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Topics - JW

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1
It appears that Dominion Online will continue to exist and be provided by ShuffleIT in 2020 and 2021. That's great news, and hopefully gives ShuffleIT more incentive to invest in better development of and communication about their product.

Quote from: jsh
I don't know everything that's going to happen, but this was posted in Discord today:

"StefToday at 11:54 AM
I just signed a new contract with RGG!
dominion.games will continue in 2020 and 2021."

2
Variants and Fan Cards / Nocturne simplified, without Hexes or duds
« on: March 08, 2019, 11:17:15 am »
Nocturne has a lot of interesting cards but as Donald X mentions it’s too complex in large part because it requires reading too many cards. Specifically, Hexes and Fool are too slow to resolve, and there are too many Boon cards given that some are not that interesting. In addition, some cards could use boosts in power. Thus, the following proposed changes.

Fool and Bard are cut.  Sacred Grove now comes with Lucky Coin (and maybe Sacred Grove gets a theme change to “Bard”).

Cobbler gives +Action as well. So it now reads “At the start of your next turn, +1 Action and gain a card to your hand costing up to $4.”  Cobbler could use a slight boost in power, and giving +Action in addition to gaining a $4 to hand makes it more flexible.

Raider gives +Buy as well. So it now reads, “At the start of your next turn, +$3 and +1 Buy.”  By the time your deck hits $6 to afford Raider, you often don’t need more coins right away. This means that all of those extra coins from Raider are less likely to go to waste. 

Remove the hexes. Instead:
Vampire causes Fear.  That is, each opponent with at least 5 cards in hand discards an Action or Treasure (or reveals they can't). Vampire is an easy attack to get hit with multiple times because it’s a Night card, is strong and is a trasher (so it tends to be bought early). So I wanted Vampire to be an attack that is quick to resolve and doesn’t stack with itself.

Skulk causes Bad Omens. That is, each opponent puts their deck into their discard pile, looks through it and puts 2 Coppers from it onto their deck (or reveals they can't). Bad Omens is wordy and time-consuming to resolve, so it needs to go on a card that is otherwise very simple.

Leprechaun causes Greed instead of giving a hex. That is, you gain a Copper onto your deck. Leprechaun needs to punish you in a way that you can’t be confident won’t hurt at all, so that there’s a downside to getting that sweet, sweet Gold (okay, gaining Gold isn’t that great, but don’t tell Leprechaun that!). Greed is a great Hex for this because Copper almost never runs out, it fits the theme that the angry Leprechaun punishes you for taking Gold by forcing Copper on you, and the original name of Greed is themed perfectly.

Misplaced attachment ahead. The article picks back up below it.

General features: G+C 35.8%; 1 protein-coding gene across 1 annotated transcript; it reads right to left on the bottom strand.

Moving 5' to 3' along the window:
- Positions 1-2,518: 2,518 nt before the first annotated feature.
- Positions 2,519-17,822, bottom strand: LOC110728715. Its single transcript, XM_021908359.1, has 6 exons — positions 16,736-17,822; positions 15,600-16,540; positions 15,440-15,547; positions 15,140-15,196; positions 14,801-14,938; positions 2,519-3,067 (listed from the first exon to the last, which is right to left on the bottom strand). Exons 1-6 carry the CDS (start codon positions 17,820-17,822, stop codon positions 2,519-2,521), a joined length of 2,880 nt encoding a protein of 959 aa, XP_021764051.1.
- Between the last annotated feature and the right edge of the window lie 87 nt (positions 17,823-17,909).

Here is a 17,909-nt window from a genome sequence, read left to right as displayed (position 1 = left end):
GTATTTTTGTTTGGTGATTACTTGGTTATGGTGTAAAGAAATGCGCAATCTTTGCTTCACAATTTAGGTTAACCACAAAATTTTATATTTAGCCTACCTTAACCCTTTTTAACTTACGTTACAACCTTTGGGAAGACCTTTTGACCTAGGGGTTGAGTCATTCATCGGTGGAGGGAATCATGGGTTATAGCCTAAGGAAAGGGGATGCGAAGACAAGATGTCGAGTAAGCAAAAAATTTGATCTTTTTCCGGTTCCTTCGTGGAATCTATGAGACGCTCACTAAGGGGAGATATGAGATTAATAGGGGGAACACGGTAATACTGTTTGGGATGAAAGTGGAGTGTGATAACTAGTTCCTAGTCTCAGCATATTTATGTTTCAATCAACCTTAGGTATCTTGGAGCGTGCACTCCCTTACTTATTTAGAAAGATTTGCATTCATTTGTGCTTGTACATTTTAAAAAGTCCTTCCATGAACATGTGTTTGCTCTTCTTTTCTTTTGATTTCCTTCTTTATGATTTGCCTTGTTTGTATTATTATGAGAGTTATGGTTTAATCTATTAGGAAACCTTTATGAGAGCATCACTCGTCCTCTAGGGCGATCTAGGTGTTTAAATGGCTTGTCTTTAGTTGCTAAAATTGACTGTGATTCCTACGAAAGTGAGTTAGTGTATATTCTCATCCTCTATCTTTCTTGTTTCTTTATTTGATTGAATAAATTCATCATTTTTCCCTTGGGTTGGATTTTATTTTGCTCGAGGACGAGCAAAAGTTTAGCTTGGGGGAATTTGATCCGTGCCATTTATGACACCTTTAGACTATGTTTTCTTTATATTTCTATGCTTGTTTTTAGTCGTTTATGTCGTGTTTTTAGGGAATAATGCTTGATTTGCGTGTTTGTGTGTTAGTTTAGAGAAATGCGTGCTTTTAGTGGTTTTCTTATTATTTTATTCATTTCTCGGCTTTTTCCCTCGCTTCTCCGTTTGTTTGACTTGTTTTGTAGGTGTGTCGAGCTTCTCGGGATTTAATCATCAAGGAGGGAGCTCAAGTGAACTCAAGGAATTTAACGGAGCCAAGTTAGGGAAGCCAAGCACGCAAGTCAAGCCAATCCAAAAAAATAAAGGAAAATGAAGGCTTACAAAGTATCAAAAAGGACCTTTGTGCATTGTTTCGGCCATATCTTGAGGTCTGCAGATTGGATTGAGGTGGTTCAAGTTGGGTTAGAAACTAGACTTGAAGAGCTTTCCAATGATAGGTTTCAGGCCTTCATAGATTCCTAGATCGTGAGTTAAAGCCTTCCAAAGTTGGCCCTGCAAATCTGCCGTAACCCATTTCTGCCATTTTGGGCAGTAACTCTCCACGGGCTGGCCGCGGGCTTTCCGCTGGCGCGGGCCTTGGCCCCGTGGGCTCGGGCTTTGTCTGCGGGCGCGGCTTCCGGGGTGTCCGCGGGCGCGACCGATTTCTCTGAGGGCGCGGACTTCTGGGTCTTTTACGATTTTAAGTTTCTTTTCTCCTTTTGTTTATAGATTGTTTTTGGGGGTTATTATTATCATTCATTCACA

Tormentor causes Plague (gain a curse to hand) if you have an Imp in play, and gains an Imp if you have no Imp in play. Making Tormentor a better Imp gainer and less frequent attack fits with my early take on it.  Tormentor was a weak card to begin with, so that it becomes a better Imp gainer and an irregular cursing attack still leaves it at a reasonable power level. Tormentor would now read "If you have an Imp in play, each other player gains a Curse to their hand. Otherwise, gain an Imp from its pile."

Werewolf causes Haunting. That is, if it's your Night phase, each other player with at least 4 cards in hand puts one of them onto their deck.  Werewolf wants an attack that you can stack at least twice, but that’s quick to resolve. And because Werewolf has +3 cards, this reduces the odds of ending up as locked down by its attack as happens with Ghost Ship. Taken directly from my earlier thread on the topic.

Thoughts?

3
Variants and Fan Cards / Werewolf without Hexes
« on: December 11, 2018, 07:11:16 pm »
Hexes are one of Nocturne's most complex mechanics. Here, I've tried to envision Werewolf as a simpler, haunting card without Hexes. I'm sorry, Courtier! Dame Josephine disclaims any involvement in this post. 

Werewolf (Variant)
Action-Night-Attack
$5
If it's your Night phase, each other player with at least 4 cards in hand puts one of them onto their deck. Otherwise, +3 Cards.

4
With the addition of Renaissance, we now have a cornucopia of simple, interesting Dominion cards. So I’ve tried to update how I introduce beginners to the game by creating my own versions of Base, Intrigue, and Seaside that take advantage of cards from across the Dominion sets. For total beginners, I’d probably play a game or two with just “Base” set cards, and then start to add cards from one of the other “sets.” After a few games, I’d plan to randomize among all three “sets.”

I am trying to make the sets simpler without decreasing how interesting they are. For example, 1e Base is simpler than 2e Base, but for the wrong reason: it’s less interesting. This is related to a few things, including less trashing, the higher number of terminal actions, and having weak cards that skilled players almost never buy.